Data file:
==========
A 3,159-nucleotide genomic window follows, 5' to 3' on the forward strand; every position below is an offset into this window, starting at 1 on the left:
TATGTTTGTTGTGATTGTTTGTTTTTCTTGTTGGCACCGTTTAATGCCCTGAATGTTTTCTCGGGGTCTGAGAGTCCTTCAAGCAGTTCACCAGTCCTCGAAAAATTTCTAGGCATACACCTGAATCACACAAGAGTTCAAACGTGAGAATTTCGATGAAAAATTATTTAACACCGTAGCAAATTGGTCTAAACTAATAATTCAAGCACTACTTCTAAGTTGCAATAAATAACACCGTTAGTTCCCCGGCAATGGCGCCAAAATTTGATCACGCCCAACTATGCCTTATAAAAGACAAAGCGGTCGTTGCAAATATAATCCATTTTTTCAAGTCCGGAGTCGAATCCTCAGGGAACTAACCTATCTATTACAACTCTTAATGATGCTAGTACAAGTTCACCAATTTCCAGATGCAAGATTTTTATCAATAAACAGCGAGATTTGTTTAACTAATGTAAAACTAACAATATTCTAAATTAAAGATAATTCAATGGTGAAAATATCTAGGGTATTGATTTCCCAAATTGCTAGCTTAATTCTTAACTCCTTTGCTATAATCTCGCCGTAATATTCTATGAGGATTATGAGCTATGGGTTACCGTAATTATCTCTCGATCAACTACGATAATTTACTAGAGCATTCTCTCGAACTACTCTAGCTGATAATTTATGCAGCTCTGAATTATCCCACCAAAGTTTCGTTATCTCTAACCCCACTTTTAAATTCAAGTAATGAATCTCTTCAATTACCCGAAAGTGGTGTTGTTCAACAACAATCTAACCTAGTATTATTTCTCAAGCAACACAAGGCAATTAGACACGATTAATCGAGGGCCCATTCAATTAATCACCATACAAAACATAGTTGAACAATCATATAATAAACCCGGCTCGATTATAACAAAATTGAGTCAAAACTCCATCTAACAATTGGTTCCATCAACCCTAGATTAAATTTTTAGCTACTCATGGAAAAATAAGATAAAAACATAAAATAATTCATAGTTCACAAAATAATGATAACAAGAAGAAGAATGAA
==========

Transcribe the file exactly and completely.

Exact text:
A 3,159-nucleotide genomic window follows, 5' to 3' on the forward strand; every position below is an offset into this window, starting at 1 on the left:
TATGTTTGTTGTGATTGTTTGTTTTTCTTGTTGGCACCGTTTAATGCCCTGAATGTTTTCTCGGGGTCTGAGAGTCCTTCAAGCAGTTCACCAGTCCTCGAAAAATTTCTAGGCATACACCTGAATCACACAAGAGTTCAAACGTGAGAATTTCGATGAAAAATTATTTAACACCGTAGCAAATTGGTCTAAACTAATAATTCAAGCACTACTTCTAAGTTGCAATAAATAACACCGTTAGTTCCCCGGCAATGGCGCCAAAATTTGATCACGCCCAACTATGCCTTATAAAAGACAAAGCGGTCGTTGCAAATATAATCCATTTTTTCAAGTCCGGAGTCGAATCCTCAGGGAACTAACCTATCTATTACAACTCTTAATGATGCTAGTACAAGTTCACCAATTTCCAGATGCAAGATTTTTATCAATAAACAGCGAGATTTGTTTAACTAATGTAAAACTAACAATATTCTAAATTAAAGATAATTCAATGGTGAAAATATCTAGGGTATTGATTTCCCAAATTGCTAGCTTAATTCTTAACTCCTTTGCTATAATCTCGCCGTAATATTCTATGAGGATTATGAGCTATGGGTTACCGTAATTATCTCTCGATCAACTACGATAATTTACTAGAGCATTCTCTCGAACTACTCTAGCTGATAATTTATGCAGCTCTGAATTATCCCACCAAAGTTTCGTTATCTCTAACCCCACTTTTAAATTCAAGTAATGAATCTCTTCAATTACCCGAAAGTGGTGTTGTTCAACAACAATCTAACCTAGTATTATTTCTCAAGCAACACAAGGCAATTAGACACGATTAATCGAGGGCCCATTCAATTAATCACCATACAAAACATAGTTGAACAATCATATAATAAACCCGGCTCGATTATAACAAAATTGAGTCAAAACTCCATCTAACAATTGGTTCCATCAACCCTAGATTAAATTTTTAGCTACTCATGGAAAAATAAGATAAAAACATAAAATAATTCATAGTTCACAAAATAATGATAACAAGAAGAAGAATGAA